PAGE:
Utah is naturally an arid state with precipitation varying from 3.71 inches at Wendover, located in the vast desert region on the western border, to more than 40 inches on some of the mountain ranges. Desert and mountain areas and other untillable land combined total about 95 per cent of Utah's land area. The remaining 5 per cent constitutes all the land which will yield to cultivation either by irrigation or by dry-farming.
Durinog the 76 years that dry-farming has been practiced in Utah, many change in tillage practices, cropping systems, crops, and crop varieties have taken place in keeping with early experience, and later as experimental evidence coupled with experience directed. This progressive improvement has now resulted in a nearly complete standardization of crops and cropping methods. Wheat is the dominant crop on Utah dry-lands. Turkey wheat with its strains and related varieties was grown on 48 per cent of the total wheat area in 1924 including irrigated land. On the dry-lands, Turkey together with Kanred winter wheat produces more than 95 per cent. Cropping and tillage methods now consist of alternate crop and fallow, fall or early spring plowing, rigid weed control, and seeding of 5 to 6 pecks of clean treated seed to the acre on clay loams with somewhat less on sandy soils.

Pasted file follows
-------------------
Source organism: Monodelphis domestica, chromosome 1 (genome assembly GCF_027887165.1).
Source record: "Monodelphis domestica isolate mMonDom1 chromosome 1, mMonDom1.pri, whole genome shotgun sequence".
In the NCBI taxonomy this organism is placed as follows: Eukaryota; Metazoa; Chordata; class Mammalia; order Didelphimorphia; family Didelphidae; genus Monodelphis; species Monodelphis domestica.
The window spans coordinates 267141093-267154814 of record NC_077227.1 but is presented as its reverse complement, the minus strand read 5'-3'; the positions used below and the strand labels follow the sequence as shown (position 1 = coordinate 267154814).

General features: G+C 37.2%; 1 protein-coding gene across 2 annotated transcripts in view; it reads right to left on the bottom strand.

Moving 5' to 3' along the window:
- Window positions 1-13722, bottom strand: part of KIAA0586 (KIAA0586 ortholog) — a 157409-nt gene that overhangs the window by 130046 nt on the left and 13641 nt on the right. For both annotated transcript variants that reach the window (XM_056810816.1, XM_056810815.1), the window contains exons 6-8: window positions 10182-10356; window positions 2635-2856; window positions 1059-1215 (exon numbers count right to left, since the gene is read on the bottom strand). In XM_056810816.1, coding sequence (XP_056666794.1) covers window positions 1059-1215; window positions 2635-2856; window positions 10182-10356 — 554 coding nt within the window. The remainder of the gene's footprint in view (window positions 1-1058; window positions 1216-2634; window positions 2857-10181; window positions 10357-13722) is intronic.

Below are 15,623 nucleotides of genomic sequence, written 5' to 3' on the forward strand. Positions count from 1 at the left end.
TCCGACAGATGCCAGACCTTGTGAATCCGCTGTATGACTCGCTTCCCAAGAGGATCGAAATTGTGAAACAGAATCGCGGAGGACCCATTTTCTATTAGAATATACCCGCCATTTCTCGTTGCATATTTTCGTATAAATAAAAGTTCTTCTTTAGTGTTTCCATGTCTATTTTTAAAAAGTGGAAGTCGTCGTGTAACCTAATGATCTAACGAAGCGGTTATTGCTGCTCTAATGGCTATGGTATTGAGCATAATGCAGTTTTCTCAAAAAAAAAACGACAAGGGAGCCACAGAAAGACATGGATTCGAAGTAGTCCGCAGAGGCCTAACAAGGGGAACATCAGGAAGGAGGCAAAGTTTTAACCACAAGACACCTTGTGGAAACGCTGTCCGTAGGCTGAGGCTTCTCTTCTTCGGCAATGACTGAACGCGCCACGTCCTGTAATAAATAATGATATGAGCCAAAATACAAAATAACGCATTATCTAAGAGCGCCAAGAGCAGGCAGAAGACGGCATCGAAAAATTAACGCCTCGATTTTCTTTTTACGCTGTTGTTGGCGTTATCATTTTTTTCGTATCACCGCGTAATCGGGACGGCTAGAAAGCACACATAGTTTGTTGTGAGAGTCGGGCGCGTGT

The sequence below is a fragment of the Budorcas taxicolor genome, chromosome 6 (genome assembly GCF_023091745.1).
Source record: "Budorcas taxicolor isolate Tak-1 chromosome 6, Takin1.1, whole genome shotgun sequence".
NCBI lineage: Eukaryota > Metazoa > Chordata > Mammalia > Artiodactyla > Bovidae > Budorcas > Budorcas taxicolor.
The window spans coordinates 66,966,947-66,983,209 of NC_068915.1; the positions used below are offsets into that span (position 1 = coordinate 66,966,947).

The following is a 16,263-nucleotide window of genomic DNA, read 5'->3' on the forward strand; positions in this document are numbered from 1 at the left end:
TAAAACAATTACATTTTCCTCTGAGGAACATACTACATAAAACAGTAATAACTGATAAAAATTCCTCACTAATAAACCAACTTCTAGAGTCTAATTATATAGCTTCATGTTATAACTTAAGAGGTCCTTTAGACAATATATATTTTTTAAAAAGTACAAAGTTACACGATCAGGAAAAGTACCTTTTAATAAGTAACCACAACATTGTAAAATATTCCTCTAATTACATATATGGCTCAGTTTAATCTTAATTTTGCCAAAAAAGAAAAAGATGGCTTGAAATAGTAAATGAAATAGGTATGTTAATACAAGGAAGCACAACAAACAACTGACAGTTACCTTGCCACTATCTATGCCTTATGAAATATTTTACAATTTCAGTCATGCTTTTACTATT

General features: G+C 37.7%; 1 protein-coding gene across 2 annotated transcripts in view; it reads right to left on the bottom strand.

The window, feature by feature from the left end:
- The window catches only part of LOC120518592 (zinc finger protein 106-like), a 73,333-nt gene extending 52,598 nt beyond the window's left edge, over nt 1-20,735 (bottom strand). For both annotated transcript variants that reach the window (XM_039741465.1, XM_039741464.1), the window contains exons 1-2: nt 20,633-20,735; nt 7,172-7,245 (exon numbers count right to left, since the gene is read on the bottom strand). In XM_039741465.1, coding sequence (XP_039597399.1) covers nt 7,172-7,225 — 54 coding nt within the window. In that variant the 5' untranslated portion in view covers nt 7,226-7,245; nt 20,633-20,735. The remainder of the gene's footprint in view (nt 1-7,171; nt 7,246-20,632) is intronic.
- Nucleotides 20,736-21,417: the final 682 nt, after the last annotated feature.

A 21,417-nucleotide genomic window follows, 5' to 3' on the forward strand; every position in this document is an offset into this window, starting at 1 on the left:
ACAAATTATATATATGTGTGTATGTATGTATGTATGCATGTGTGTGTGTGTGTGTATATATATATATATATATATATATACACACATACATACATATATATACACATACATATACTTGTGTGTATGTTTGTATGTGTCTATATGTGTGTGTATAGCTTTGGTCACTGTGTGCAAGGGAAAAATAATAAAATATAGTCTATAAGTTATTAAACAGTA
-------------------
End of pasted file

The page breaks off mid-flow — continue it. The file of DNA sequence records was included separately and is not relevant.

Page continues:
Bracken, A. F. and Stewart, George, "Bulletin No. 222 - A Quarter Century of Dry-Farm Experiments at Nephi, Utah" (1930). UAES Bulletins. Paper 184.